Read Dr. Guyenet’s post for reasons why he thinks this explanation of constant or recurring bothersome hunger is wrong or too simplistic. I tend to agree with him on this.

The insulin-hypoglycemia-hunger theory may indeed be at play in a few folks. Twenty ears ago, it was popular to call this “reactive hypoglycemia.” For unclear reasons, I don’t see it that often now. It was always hard to document that hypoglycemia unless it appeared on a glucose tolerance test.

Regardless of the underlying explanation, low-carb diets undoubtedly are very effective in many folks. That’s why I offer one as an option in my Advanced Mediterranean Diet. And low-carbing is what I always recommend to my patients with carbohydrate intolerance: diabetics and prediabetics.

Steve Parker, M.D.

front cover

front cover

Steve Parker MD, Advanced Mediterranean Diet

Two diet books in one

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Do Diet Beverages Inhibit Weight Loss?

Overweight and obese women who habitually drank diet beverages lost more weight if they substituted water for the diet beverage. Over the course of 24 weeks on a reduced calorie diet, the water drinkers lost an extra 1.2 kg (2.6 lb) compared to those who continued their diet beverage habit.

Furthermore, the researchers found that the water drinkers had healthier values on insulin levels, HOMA-IR (a measure of insulin resistance), and after-meal blood sugar levels.

It was a small study with only about 30 in each experimental group. Whether similar results would be seen in men is unknown to me.

In the past, I’ve advised dieters it’s OK to drink diet drinks in moderation while trying to weight. I may have to revise my recommendations. On the other hand, if diet drinks help keep you happy and on a successful weight-loss journey, they may be helpful. The diet beverage consumers still lost 7.6 kg (16.7 lb) compared with 8.8 kg (19.4 lb) in the abstainers. But diets don’t work, right?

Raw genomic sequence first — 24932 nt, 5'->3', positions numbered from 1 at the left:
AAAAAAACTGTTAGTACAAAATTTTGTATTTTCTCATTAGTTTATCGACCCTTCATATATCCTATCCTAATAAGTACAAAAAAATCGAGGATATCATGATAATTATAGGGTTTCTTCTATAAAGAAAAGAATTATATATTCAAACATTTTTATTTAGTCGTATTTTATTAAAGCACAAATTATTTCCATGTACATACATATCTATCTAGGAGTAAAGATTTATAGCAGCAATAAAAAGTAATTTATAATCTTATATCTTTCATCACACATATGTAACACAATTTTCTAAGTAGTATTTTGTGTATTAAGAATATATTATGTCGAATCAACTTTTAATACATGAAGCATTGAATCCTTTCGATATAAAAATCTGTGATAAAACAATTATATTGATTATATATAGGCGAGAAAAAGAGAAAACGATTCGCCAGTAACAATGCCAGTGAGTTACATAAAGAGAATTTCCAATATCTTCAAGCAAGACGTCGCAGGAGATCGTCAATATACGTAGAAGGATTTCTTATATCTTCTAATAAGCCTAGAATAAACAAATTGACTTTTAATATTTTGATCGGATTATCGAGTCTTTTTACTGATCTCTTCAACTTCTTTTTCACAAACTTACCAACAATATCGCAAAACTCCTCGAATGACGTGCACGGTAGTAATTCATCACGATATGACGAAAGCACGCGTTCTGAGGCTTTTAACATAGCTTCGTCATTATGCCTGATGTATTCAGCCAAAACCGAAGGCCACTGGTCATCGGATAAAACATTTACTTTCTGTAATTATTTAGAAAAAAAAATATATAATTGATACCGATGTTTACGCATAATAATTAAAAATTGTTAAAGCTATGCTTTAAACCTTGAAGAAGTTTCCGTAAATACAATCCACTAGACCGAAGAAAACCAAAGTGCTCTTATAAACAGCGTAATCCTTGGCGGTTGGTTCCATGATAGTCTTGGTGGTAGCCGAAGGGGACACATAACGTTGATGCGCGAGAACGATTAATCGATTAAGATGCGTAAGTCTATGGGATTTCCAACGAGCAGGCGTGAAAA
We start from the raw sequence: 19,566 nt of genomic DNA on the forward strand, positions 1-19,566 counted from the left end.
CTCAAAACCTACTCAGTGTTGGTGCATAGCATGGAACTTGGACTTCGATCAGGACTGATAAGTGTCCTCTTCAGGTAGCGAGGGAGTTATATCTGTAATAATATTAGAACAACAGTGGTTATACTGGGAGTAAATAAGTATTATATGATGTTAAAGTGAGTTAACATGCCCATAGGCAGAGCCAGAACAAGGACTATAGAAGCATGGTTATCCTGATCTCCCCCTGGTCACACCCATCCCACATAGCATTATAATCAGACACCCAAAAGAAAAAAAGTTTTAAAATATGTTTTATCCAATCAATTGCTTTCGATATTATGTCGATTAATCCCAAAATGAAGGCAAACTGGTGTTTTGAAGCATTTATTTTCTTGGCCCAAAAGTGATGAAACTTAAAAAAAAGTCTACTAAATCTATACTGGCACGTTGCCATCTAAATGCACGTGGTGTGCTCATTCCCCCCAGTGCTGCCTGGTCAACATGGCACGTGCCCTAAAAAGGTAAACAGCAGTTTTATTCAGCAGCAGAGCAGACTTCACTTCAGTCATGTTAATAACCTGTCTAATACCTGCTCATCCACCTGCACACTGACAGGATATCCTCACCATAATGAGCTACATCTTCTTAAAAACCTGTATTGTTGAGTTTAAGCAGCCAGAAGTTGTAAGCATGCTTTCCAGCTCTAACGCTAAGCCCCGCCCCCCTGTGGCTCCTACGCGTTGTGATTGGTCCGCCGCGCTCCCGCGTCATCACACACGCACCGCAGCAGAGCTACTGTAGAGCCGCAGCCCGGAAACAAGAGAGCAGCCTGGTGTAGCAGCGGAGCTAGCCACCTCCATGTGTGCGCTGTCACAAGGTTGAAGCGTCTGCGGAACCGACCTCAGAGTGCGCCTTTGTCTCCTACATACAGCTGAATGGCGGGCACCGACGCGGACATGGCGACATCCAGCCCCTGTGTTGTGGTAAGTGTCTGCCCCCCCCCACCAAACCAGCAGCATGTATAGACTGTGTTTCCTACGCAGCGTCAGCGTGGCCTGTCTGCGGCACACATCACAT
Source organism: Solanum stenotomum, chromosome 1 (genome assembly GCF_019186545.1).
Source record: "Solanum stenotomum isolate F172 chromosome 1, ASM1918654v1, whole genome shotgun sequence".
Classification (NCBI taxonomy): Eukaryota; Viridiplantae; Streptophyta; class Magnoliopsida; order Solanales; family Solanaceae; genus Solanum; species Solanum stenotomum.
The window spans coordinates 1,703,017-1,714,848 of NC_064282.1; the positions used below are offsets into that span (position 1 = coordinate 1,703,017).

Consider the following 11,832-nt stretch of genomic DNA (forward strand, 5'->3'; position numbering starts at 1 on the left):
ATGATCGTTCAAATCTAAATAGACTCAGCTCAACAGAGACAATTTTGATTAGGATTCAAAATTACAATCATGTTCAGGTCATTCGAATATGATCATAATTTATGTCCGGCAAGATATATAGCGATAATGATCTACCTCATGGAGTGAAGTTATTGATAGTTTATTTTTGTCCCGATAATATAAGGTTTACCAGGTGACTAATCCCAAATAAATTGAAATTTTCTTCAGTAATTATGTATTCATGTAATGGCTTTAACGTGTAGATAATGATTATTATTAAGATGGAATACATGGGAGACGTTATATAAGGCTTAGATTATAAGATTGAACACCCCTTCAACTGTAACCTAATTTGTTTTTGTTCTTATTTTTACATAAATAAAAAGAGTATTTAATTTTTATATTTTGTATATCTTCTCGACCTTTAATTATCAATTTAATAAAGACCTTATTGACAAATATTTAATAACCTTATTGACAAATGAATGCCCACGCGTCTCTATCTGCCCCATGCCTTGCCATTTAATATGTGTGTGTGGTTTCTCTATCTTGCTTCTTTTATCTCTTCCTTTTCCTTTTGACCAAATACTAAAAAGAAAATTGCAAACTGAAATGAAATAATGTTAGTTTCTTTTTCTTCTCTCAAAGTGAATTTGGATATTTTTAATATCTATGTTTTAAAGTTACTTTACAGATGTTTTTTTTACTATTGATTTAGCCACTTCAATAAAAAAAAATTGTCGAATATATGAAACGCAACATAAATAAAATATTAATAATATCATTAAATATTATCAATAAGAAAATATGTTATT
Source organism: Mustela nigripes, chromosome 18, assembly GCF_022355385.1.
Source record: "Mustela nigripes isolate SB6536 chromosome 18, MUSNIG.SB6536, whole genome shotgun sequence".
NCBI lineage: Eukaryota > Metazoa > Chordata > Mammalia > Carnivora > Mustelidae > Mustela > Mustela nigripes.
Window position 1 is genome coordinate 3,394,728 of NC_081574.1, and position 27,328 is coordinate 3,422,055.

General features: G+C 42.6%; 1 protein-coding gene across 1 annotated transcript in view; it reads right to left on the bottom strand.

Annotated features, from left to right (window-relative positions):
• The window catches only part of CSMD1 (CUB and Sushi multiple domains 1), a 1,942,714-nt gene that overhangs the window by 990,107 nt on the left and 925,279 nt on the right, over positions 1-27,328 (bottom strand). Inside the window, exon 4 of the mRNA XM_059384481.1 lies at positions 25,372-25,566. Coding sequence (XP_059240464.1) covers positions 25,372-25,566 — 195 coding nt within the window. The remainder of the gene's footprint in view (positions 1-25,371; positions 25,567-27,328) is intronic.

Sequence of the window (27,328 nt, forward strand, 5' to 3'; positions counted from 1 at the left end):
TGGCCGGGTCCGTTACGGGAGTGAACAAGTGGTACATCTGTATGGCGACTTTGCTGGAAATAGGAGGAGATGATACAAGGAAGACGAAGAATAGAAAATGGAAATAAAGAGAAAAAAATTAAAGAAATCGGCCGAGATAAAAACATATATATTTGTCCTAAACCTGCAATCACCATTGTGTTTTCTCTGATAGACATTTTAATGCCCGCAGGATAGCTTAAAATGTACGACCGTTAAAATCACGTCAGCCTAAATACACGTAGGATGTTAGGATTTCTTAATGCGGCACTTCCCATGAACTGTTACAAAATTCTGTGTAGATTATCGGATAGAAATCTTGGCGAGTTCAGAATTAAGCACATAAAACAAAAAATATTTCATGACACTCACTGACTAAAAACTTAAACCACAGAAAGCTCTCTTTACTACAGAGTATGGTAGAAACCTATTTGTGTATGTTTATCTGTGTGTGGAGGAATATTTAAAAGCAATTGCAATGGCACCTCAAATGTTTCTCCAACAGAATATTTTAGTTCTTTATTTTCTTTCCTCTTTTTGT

Steve Parker, M.D.

PS: I haven’t read the full text of the article; just the abstract.

PPS: Steven Novella at Science-Based Medicine blog concludes that low energy sweeteners probably help with weight control.

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P.D. Mangan on Processed Food, Supernormal Stimuli, and Obesity 

Supernormal stimulus

Supernormal stimulus

Read the whole thing (link below). It’s not long. A snippet:

“The obesogenic nature of the kind of foods that most people eat means that you must largely avoid them.

Because of the supernormal stimuli embedded in them, the best course of action in my opinion is to avoid them at all costs. Supernormal stimuli cause addiction, and they may make your steak and eggs, foods that you should be eating, less appealing.

For most people, unless they have plenty of money to throw around, this means preparing food and eating at home. Avoid the center of the grocery store, where processed junk and soda are sols, and shop around the outside, where you’ll find whole, unprocessed food like meat, cheese, eggs, and vegetables.”

Source: Processed Food, Supernormal Stimuli, and Obesity – Rogue Health and Fitness

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Is Hunger Really a Problem In the U.S.?

I’m hearing ads on the radio that many in the U.S., including children, are suffering from hunger. Nutrition science journals in the last few years are covering “food insecurity,” which many would assume means not having enough food or fearing the lack of food.

These concerns seem at odds with the fact that two-thirds of us are overweight or obese. So how many of us at normal or below-average weights suffer from food insecurity or hunger?

James Bovard breaks it down for you in an excellent article. Read the whole thing. Some morsels (heh):

  • seven times as many (low income) children are obese as are underweight
  • 40% of food stamp (SNAP) users are obese, compared to 30% in the overall U.S. adult population
  • if the food stamp program would prohibit purchase of sugary drinks, it would prevent 141,000 children from becoming fat and save a quarter million adults from type 2 diabetes

Fat hungry people would be less hungry if they’d cut way back on refined, nutrient-poor carbohydrates, replacing with protein and healthy fats.

Steve Parker, M.D.